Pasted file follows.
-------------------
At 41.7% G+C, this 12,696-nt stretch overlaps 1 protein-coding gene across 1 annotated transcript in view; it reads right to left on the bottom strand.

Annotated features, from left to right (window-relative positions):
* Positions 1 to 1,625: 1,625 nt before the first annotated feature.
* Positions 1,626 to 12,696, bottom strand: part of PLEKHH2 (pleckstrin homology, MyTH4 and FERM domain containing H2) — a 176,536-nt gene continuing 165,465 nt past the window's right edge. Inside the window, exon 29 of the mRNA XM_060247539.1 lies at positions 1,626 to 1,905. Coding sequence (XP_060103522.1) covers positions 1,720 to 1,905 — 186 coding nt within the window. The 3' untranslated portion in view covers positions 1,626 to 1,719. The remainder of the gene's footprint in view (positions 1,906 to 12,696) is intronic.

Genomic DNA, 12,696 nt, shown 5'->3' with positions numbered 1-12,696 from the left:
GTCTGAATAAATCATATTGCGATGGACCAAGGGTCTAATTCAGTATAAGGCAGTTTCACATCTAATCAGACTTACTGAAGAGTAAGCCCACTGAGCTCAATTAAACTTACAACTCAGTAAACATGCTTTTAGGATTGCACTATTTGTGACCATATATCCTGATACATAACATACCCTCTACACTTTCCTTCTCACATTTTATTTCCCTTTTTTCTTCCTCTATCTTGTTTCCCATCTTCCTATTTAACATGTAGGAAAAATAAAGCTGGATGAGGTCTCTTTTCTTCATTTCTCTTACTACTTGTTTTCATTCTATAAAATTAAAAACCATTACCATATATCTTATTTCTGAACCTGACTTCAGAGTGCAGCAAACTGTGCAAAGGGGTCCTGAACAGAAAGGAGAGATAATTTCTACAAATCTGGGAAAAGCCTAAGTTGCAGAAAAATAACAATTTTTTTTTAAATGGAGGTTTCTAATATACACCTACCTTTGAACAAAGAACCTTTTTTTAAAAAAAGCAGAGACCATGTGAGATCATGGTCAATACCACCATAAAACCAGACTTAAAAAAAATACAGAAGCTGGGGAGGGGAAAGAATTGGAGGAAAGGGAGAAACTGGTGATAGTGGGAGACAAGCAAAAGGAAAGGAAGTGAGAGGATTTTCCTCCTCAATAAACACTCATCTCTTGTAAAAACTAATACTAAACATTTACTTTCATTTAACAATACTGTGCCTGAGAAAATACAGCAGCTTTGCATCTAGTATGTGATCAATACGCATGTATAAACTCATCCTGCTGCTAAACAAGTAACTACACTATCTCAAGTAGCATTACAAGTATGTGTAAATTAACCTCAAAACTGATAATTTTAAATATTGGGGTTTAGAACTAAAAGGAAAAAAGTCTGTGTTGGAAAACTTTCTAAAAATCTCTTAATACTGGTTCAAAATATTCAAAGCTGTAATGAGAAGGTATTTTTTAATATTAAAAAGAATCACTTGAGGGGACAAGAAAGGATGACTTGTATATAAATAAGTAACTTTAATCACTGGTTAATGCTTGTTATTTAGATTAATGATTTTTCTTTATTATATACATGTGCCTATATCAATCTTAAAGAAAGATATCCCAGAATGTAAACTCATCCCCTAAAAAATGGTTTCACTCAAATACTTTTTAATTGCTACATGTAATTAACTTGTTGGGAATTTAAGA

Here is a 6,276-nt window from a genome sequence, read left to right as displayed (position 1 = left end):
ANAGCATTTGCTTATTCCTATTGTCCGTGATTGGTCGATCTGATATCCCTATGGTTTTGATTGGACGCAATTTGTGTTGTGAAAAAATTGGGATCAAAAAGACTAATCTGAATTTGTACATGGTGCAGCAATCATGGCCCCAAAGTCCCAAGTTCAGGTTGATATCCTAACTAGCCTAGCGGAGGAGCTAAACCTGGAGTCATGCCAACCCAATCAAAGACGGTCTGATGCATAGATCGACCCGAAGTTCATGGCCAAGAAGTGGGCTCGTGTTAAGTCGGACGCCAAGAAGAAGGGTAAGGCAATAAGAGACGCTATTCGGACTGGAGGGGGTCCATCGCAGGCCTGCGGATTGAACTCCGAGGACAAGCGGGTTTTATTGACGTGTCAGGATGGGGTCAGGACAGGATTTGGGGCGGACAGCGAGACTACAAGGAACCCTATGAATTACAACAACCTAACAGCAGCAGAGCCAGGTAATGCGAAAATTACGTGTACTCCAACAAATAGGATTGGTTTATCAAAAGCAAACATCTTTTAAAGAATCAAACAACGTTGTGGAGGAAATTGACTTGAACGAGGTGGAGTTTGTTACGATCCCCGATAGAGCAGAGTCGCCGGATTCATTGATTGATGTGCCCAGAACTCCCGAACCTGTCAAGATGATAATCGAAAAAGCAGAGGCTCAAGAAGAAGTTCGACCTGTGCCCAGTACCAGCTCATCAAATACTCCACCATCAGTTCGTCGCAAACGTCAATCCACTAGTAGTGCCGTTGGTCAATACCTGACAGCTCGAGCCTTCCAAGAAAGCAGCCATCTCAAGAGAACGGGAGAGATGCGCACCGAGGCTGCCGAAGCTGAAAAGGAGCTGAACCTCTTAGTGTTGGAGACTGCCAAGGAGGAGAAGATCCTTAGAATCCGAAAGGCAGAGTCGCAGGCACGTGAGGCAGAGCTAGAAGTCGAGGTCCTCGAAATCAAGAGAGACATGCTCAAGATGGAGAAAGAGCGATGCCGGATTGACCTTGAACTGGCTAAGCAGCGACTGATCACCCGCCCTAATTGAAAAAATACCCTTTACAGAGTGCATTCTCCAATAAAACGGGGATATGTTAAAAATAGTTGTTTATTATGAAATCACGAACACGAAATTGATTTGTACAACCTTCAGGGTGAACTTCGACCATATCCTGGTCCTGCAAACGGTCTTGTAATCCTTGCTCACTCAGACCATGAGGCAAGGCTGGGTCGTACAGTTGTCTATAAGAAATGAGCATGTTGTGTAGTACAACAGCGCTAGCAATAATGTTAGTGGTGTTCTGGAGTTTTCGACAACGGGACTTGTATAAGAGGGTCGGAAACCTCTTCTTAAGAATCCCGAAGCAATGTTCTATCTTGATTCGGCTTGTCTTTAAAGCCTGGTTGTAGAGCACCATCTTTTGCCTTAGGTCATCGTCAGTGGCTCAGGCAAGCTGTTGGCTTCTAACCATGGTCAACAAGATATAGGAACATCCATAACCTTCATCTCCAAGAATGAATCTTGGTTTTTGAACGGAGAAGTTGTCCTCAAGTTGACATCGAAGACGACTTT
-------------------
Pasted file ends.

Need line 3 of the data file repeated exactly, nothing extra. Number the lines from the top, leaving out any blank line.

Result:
* Positions 1 to 1,625: 1,625 nt before the first annotated feature.